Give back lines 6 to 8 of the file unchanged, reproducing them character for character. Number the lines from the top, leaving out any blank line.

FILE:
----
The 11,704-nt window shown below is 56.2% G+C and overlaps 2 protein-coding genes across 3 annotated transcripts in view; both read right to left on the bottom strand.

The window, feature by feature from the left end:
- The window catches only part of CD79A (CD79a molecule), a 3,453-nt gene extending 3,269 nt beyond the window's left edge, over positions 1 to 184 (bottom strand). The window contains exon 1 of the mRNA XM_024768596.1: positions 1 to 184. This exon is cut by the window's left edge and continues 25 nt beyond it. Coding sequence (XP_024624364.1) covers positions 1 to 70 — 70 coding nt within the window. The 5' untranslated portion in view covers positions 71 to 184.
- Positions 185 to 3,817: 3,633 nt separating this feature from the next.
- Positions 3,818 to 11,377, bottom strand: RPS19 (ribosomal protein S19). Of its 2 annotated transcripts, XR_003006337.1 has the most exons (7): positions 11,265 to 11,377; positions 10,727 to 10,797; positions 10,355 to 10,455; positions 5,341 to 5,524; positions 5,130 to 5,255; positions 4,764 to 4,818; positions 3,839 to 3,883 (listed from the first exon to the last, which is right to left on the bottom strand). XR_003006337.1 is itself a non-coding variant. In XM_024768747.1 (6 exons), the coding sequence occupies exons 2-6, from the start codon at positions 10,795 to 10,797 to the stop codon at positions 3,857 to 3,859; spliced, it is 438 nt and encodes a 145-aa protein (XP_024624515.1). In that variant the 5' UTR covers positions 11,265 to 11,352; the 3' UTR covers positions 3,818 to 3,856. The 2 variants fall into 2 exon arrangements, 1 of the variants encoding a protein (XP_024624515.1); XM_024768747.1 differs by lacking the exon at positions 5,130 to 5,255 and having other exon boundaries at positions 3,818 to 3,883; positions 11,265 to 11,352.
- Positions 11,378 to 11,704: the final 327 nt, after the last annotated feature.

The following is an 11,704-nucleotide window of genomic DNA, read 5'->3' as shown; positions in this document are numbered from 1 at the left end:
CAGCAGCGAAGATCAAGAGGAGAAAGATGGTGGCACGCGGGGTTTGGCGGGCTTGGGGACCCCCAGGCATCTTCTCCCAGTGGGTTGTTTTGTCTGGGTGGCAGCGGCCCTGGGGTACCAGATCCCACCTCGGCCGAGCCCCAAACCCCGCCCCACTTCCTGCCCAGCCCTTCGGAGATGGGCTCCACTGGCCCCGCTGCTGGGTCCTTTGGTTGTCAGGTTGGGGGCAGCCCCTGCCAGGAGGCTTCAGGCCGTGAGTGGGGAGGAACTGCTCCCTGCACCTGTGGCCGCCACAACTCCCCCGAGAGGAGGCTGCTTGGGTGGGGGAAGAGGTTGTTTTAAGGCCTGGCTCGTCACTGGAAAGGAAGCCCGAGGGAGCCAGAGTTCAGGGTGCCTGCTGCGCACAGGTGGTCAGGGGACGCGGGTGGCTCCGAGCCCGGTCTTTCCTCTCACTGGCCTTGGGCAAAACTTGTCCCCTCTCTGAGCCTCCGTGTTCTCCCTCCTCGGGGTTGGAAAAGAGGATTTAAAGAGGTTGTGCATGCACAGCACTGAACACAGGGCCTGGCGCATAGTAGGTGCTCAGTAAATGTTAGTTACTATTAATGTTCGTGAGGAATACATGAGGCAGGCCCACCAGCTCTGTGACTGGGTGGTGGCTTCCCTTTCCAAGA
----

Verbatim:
- Positions 11,378 to 11,704: the final 327 nt, after the last annotated feature.

The following is an 11,704-nucleotide window of genomic DNA, read 5'->3' as shown; positions in this document are numbered from 1 at the left end:
CAGCAGCGAAGATCAAGAGGAGAAAGATGGTGGCACGCGGGGTTTGGCGGGCTTGGGGACCCCCAGGCATCTTCTCCCAGTGGGTTGTTTTGTCTGGGTGGCAGCGGCCCTGGGGTACCAGATCCCACCTCGGCCGAGCCCCAAACCCCGCCCCACTTCCTGCCCAGCCCTTCGGAGATGGGCTCCACTGGCCCCGCTGCTGGGTCCTTTGGTTGTCAGGTTGGGGGCAGCCCCTGCCAGGAGGCTTCAGGCCGTGAGTGGGGAGGAACTGCTCCCTGCACCTGTGGCCGCCACAACTCCCCCGAGAGGAGGCTGCTTGGGTGGGGGAAGAGGTTGTTTTAAGGCCTGGCTCGTCACTGGAAAGGAAGCCCGAGGGAGCCAGAGTTCAGGGTGCCTGCTGCGCACAGGTGGTCAGGGGACGCGGGTGGCTCCGAGCCCGGTCTTTCCTCTCACTGGCCTTGGGCAAAACTTGTCCCCTCTCTGAGCCTCCGTGTTCTCCCTCCTCGGGGTTGGAAAAGAGGATTTAAAGAGGTTGTGCATGCACAGCACTGAACACAGGGCCTGGCGCATAGTAGGTGCTCAGTAAATGTTAGTTACTATTAATGTTCGTGAGGAATACATGAGGCAGGCCCACCAGCTCTGTGACTGGGTGGTGGCTTCCCTTTCCAAGA